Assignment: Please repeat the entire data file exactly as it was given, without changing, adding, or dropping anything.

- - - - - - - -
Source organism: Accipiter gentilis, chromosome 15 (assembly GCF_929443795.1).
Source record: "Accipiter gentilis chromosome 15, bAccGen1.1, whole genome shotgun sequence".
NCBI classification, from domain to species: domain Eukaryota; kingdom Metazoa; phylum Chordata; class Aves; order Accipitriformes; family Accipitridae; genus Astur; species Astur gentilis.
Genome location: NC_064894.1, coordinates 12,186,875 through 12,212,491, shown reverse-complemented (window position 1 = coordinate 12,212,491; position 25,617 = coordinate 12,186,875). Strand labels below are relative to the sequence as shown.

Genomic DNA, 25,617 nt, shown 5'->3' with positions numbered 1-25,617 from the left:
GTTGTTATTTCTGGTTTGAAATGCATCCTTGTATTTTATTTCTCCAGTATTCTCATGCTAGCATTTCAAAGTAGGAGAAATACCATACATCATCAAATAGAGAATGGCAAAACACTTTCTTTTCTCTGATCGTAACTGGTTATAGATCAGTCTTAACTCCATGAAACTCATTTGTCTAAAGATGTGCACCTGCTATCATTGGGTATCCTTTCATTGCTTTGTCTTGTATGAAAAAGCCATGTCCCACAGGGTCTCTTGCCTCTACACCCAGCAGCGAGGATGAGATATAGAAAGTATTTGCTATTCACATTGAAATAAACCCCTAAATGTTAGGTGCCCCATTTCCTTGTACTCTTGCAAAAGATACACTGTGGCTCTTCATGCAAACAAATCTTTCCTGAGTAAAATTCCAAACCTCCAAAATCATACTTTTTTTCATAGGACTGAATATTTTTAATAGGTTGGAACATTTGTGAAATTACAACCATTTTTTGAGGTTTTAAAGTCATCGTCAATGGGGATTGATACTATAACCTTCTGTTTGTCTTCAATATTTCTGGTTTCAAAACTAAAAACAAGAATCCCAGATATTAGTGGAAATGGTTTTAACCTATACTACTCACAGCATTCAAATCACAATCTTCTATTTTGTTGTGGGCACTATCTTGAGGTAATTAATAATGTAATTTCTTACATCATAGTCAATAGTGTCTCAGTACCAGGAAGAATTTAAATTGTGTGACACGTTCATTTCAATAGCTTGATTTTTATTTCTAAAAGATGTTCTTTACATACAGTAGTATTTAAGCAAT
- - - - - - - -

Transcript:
Source organism: Accipiter gentilis, chromosome 15 (assembly GCF_929443795.1).
Source record: "Accipiter gentilis chromosome 15, bAccGen1.1, whole genome shotgun sequence".
NCBI classification, from domain to species: domain Eukaryota; kingdom Metazoa; phylum Chordata; class Aves; order Accipitriformes; family Accipitridae; genus Astur; species Astur gentilis.
Genome location: NC_064894.1, coordinates 12,186,875 through 12,212,491, shown reverse-complemented (window position 1 = coordinate 12,212,491; position 25,617 = coordinate 12,186,875). Strand labels below are relative to the sequence as shown.

Genomic DNA, 25,617 nt, shown 5'->3' with positions numbered 1-25,617 from the left:
GTTGTTATTTCTGGTTTGAAATGCATCCTTGTATTTTATTTCTCCAGTATTCTCATGCTAGCATTTCAAAGTAGGAGAAATACCATACATCATCAAATAGAGAATGGCAAAACACTTTCTTTTCTCTGATCGTAACTGGTTATAGATCAGTCTTAACTCCATGAAACTCATTTGTCTAAAGATGTGCACCTGCTATCATTGGGTATCCTTTCATTGCTTTGTCTTGTATGAAAAAGCCATGTCCCACAGGGTCTCTTGCCTCTACACCCAGCAGCGAGGATGAGATATAGAAAGTATTTGCTATTCACATTGAAATAAACCCCTAAATGTTAGGTGCCCCATTTCCTTGTACTCTTGCAAAAGATACACTGTGGCTCTTCATGCAAACAAATCTTTCCTGAGTAAAATTCCAAACCTCCAAAATCATACTTTTTTTCATAGGACTGAATATTTTTAATAGGTTGGAACATTTGTGAAATTACAACCATTTTTTGAGGTTTTAAAGTCATCGTCAATGGGGATTGATACTATAACCTTCTGTTTGTCTTCAATATTTCTGGTTTCAAAACTAAAAACAAGAATCCCAGATATTAGTGGAAATGGTTTTAACCTATACTACTCACAGCATTCAAATCACAATCTTCTATTTTGTTGTGGGCACTATCTTGAGGTAATTAATAATGTAATTTCTTACATCATAGTCAATAGTGTCTCAGTACCAGGAAGAATTTAAATTGTGTGACACGTTCATTTCAATAGCTTGATTTTTATTTCTAAAAGATGTTCTTTACATACAGTAGTATTTAAGCAAT